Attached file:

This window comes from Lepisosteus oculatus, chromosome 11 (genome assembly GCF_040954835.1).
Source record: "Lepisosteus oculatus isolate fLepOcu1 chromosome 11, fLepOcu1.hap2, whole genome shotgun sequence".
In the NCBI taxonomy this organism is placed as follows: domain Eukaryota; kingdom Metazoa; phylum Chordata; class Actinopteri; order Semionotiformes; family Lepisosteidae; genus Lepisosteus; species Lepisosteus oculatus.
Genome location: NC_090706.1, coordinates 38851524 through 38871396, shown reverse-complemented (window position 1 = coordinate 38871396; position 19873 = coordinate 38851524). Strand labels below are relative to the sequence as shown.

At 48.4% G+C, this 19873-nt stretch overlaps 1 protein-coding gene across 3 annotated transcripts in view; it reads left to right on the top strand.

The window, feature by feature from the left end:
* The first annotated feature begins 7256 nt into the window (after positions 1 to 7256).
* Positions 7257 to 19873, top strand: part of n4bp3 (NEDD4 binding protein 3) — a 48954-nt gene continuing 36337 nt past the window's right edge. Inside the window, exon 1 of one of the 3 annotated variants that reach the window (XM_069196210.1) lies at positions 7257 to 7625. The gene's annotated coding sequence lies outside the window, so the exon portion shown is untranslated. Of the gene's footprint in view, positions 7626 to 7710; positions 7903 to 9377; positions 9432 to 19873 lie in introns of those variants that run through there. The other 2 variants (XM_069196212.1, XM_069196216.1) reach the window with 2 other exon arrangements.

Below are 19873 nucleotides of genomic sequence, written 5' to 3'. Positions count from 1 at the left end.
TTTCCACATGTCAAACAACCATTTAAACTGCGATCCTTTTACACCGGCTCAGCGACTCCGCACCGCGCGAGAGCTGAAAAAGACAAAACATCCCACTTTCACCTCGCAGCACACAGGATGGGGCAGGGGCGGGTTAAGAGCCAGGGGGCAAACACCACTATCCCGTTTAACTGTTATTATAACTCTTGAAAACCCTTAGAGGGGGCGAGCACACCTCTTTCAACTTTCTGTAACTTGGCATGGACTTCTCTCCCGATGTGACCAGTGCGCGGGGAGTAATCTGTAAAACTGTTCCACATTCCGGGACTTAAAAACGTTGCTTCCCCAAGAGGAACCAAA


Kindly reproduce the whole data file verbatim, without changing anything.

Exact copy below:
This window comes from Lepisosteus oculatus, chromosome 11 (genome assembly GCF_040954835.1).
Source record: "Lepisosteus oculatus isolate fLepOcu1 chromosome 11, fLepOcu1.hap2, whole genome shotgun sequence".
In the NCBI taxonomy this organism is placed as follows: domain Eukaryota; kingdom Metazoa; phylum Chordata; class Actinopteri; order Semionotiformes; family Lepisosteidae; genus Lepisosteus; species Lepisosteus oculatus.
Genome location: NC_090706.1, coordinates 38851524 through 38871396, shown reverse-complemented (window position 1 = coordinate 38871396; position 19873 = coordinate 38851524). Strand labels below are relative to the sequence as shown.

At 48.4% G+C, this 19873-nt stretch overlaps 1 protein-coding gene across 3 annotated transcripts in view; it reads left to right on the top strand.

The window, feature by feature from the left end:
* The first annotated feature begins 7256 nt into the window (after positions 1 to 7256).
* Positions 7257 to 19873, top strand: part of n4bp3 (NEDD4 binding protein 3) — a 48954-nt gene continuing 36337 nt past the window's right edge. Inside the window, exon 1 of one of the 3 annotated variants that reach the window (XM_069196210.1) lies at positions 7257 to 7625. The gene's annotated coding sequence lies outside the window, so the exon portion shown is untranslated. Of the gene's footprint in view, positions 7626 to 7710; positions 7903 to 9377; positions 9432 to 19873 lie in introns of those variants that run through there. The other 2 variants (XM_069196212.1, XM_069196216.1) reach the window with 2 other exon arrangements.

Below are 19873 nucleotides of genomic sequence, written 5' to 3'. Positions count from 1 at the left end.
TTTCCACATGTCAAACAACCATTTAAACTGCGATCCTTTTACACCGGCTCAGCGACTCCGCACCGCGCGAGAGCTGAAAAAGACAAAACATCCCACTTTCACCTCGCAGCACACAGGATGGGGCAGGGGCGGGTTAAGAGCCAGGGGGCAAACACCACTATCCCGTTTAACTGTTATTATAACTCTTGAAAACCCTTAGAGGGGGCGAGCACACCTCTTTCAACTTTCTGTAACTTGGCATGGACTTCTCTCCCGATGTGACCAGTGCGCGGGGAGTAATCTGTAAAACTGTTCCACATTCCGGGACTTAAAAACGTTGCTTCCCCAAGAGGAACCAAA